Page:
Tag Archives: Sierra Leone

Why we need to take a collective action approach to research capacity building

Sometimes it feels hard to keep afloat in the tide of thinking and debate about development – what to do, how to do it better – and difficult to find time to take the latest thinking and actually incorporate it into programme design. Harder still to incorprate the latest thinking into projects that are already in progress. It’s a couple of years since David Booth and Diana Cammack published their book on governance in Africa (there’s a nice summary here). They argue that development is about solving collective action problems. But the key idea – that problems can only be tackled by ditching the supply/demand focus, and by bringing different groups together and finding a common ground – stuck, because it made so much sense and resonated with much of what we’ve learnt at INASP over the years.  As they argue: ‘…governance challenges are not fundamentally about one set of … Continue reading

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Enthusiasm, timing and local ownership shape our new initiatives in Sierra Leone

Having recently returned from my second visit to Sierra Leone, I have been reflecting on the last year of our collaboration project with Reseach4Life. The project aims to advance research in Sierra Leone through supporting and developing the capacity to use and produce research literature. While INASP is actively working to support colleagues in Sierra Leone, they are helping us to understand more about the conditions necessary to advance research both in Sierra Leone and elsewhere. Initial visit In September 2013 we made a scoping visit to Sierra Leone to meet with as many people connected with the higher education and research sector as possible, learning about their successes, challenges and aspirations. It struck us how many people were determined to make a success of re-building the country after the war. We recognised the familiar challenges we meet in many of the countries in which we work: inadequate electricity and … Continue reading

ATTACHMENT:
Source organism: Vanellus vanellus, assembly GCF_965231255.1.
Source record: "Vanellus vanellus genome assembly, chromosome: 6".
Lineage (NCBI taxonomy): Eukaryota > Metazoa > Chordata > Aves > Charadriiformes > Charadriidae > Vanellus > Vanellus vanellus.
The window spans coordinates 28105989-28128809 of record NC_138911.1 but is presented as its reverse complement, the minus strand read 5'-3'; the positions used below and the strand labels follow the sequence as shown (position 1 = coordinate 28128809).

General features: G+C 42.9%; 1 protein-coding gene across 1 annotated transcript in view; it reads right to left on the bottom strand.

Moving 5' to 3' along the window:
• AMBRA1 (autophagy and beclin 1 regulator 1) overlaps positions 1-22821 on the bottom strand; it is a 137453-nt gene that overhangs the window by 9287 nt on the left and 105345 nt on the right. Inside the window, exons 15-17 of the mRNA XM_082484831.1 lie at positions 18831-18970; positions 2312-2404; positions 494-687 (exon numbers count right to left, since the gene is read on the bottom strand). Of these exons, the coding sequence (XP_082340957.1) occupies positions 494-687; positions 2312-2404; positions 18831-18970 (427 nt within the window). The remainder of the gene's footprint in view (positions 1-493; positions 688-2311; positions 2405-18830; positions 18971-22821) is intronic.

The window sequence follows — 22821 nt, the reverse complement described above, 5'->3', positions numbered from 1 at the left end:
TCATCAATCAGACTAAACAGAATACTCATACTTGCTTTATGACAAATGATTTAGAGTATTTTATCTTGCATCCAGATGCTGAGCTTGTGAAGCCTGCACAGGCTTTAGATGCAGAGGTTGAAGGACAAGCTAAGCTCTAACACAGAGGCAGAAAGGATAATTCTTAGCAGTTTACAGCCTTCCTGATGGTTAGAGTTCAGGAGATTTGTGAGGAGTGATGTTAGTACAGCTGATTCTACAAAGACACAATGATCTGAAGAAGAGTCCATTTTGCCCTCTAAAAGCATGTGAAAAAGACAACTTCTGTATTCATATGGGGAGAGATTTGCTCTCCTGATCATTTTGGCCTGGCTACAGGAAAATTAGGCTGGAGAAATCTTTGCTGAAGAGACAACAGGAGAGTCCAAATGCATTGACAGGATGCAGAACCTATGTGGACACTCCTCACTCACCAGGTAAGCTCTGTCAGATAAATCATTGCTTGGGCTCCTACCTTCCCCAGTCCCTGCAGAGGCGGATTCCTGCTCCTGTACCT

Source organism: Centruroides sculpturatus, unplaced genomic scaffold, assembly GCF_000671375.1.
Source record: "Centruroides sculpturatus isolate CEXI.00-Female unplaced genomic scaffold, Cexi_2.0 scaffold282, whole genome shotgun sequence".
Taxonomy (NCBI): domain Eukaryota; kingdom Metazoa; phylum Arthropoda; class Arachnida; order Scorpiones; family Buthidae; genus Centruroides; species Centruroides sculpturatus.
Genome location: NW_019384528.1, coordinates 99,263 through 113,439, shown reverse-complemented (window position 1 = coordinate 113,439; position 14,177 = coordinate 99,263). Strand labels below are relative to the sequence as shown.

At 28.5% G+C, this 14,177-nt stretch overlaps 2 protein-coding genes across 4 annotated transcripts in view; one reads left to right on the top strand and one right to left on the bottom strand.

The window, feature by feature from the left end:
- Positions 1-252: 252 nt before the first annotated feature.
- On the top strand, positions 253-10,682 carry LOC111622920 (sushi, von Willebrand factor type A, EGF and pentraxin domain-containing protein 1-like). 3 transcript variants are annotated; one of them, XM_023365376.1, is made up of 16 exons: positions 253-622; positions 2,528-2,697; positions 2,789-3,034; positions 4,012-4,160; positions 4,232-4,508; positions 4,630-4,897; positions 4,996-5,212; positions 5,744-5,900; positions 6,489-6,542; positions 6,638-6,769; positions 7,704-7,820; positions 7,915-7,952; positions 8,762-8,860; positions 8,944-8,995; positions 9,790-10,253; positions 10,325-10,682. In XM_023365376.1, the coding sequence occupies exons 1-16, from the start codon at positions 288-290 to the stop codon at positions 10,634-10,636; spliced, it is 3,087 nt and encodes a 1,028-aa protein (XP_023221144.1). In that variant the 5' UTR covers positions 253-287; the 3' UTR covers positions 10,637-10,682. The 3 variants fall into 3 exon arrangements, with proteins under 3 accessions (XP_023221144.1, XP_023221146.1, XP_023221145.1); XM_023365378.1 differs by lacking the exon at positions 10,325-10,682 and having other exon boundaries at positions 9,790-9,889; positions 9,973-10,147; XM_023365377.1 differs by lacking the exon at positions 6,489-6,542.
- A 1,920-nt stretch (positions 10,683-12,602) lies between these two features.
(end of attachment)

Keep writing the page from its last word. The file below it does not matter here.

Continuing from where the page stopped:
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Tackling systems and complexity in a research capacity programme: Part 3

This is a joint post written by: Alex Ademokun (@AAlex_A), Senior Programme Manager, Evidence-Informed Policy Making Jonathan Harle (@jonharle), Senior Programme Manager, Research Access and Availability In our last two posts, we discussed how INASP’s thinking on capacity building has been influenced by some recent debates on systems and complexity (and also by many years of experience) and how we go about understanding the national research systems in which we work. In the intervening weeks we’ve had some really valuable comments, and had the opportunity to reflect further as our programmes continue to unfold. As we’ve said before, we see ourselves as a ‘doing’ organisation, and want to try and ground this discussion in specific, practical experience as far as we can. So here we want to offer some examples of these approaches in three of the countries we’re working in – Nepal, Sierra Leone and Zimbabwe.

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In one of the world’s poorest countries, should research and higher education be a priority?

I was lucky enough to spend a week in Sierra Leone at the beginning of September, and it was a great opportunity to reflect on what we do – and what we could do – in the context of an entirely new country. INASP hasn’t worked in Sierra Leone before, but with a new body of programme work, we’re now in a position to think about introducing our work to a few new countries. But this post isn’t about that new work, but about some broader impressions – of Sierra Leone and its development needs, and why our work matters. In the fourteen years that I’ve travelled in, worked in, and briefly lived in parts of the continent, I’ve been privileged to explore many countries, and to have had my thinking repeatedly challenged. But in recent years I’ve come to spend much of my time in relatively comfortable hotels and … Continue reading

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